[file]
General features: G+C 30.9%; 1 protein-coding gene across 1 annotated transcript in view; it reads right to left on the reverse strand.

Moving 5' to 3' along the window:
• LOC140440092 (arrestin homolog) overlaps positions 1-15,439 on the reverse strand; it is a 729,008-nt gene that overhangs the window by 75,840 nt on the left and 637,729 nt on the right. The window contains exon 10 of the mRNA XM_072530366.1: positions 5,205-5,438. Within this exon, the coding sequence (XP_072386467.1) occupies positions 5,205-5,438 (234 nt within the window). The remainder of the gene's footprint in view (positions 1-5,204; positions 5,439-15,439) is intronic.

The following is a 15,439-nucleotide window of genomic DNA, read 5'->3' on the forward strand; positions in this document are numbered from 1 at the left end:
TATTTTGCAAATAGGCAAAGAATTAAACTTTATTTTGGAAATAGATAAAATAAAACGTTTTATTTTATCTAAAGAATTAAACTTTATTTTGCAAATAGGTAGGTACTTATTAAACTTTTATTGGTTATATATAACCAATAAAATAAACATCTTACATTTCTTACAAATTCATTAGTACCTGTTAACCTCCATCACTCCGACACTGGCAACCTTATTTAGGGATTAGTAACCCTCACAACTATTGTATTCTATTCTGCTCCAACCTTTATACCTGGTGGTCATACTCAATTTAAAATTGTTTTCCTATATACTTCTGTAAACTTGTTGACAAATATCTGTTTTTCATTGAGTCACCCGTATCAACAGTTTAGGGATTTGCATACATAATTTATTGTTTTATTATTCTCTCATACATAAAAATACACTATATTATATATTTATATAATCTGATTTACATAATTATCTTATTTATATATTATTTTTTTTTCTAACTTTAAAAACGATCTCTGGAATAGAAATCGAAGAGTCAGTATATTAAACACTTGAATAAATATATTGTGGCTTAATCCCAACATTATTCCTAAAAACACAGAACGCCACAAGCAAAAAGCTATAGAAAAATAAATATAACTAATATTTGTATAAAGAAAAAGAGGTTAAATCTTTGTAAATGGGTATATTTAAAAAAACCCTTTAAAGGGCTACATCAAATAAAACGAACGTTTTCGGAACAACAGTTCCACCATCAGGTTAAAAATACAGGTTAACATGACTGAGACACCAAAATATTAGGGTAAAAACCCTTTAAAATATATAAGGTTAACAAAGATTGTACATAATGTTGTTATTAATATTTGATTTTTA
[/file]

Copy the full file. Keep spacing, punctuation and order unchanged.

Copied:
General features: G+C 30.9%; 1 protein-coding gene across 1 annotated transcript in view; it reads right to left on the reverse strand.

Moving 5' to 3' along the window:
• LOC140440092 (arrestin homolog) overlaps positions 1-15,439 on the reverse strand; it is a 729,008-nt gene that overhangs the window by 75,840 nt on the left and 637,729 nt on the right. The window contains exon 10 of the mRNA XM_072530366.1: positions 5,205-5,438. Within this exon, the coding sequence (XP_072386467.1) occupies positions 5,205-5,438 (234 nt within the window). The remainder of the gene's footprint in view (positions 1-5,204; positions 5,439-15,439) is intronic.

The following is a 15,439-nucleotide window of genomic DNA, read 5'->3' on the forward strand; positions in this document are numbered from 1 at the left end:
TATTTTGCAAATAGGCAAAGAATTAAACTTTATTTTGGAAATAGATAAAATAAAACGTTTTATTTTATCTAAAGAATTAAACTTTATTTTGCAAATAGGTAGGTACTTATTAAACTTTTATTGGTTATATATAACCAATAAAATAAACATCTTACATTTCTTACAAATTCATTAGTACCTGTTAACCTCCATCACTCCGACACTGGCAACCTTATTTAGGGATTAGTAACCCTCACAACTATTGTATTCTATTCTGCTCCAACCTTTATACCTGGTGGTCATACTCAATTTAAAATTGTTTTCCTATATACTTCTGTAAACTTGTTGACAAATATCTGTTTTTCATTGAGTCACCCGTATCAACAGTTTAGGGATTTGCATACATAATTTATTGTTTTATTATTCTCTCATACATAAAAATACACTATATTATATATTTATATAATCTGATTTACATAATTATCTTATTTATATATTATTTTTTTTTCTAACTTTAAAAACGATCTCTGGAATAGAAATCGAAGAGTCAGTATATTAAACACTTGAATAAATATATTGTGGCTTAATCCCAACATTATTCCTAAAAACACAGAACGCCACAAGCAAAAAGCTATAGAAAAATAAATATAACTAATATTTGTATAAAGAAAAAGAGGTTAAATCTTTGTAAATGGGTATATTTAAAAAAACCCTTTAAAGGGCTACATCAAATAAAACGAACGTTTTCGGAACAACAGTTCCACCATCAGGTTAAAAATACAGGTTAACATGACTGAGACACCAAAATATTAGGGTAAAAACCCTTTAAAATATATAAGGTTAACAAAGATTGTACATAATGTTGTTATTAATATTTGATTTTTA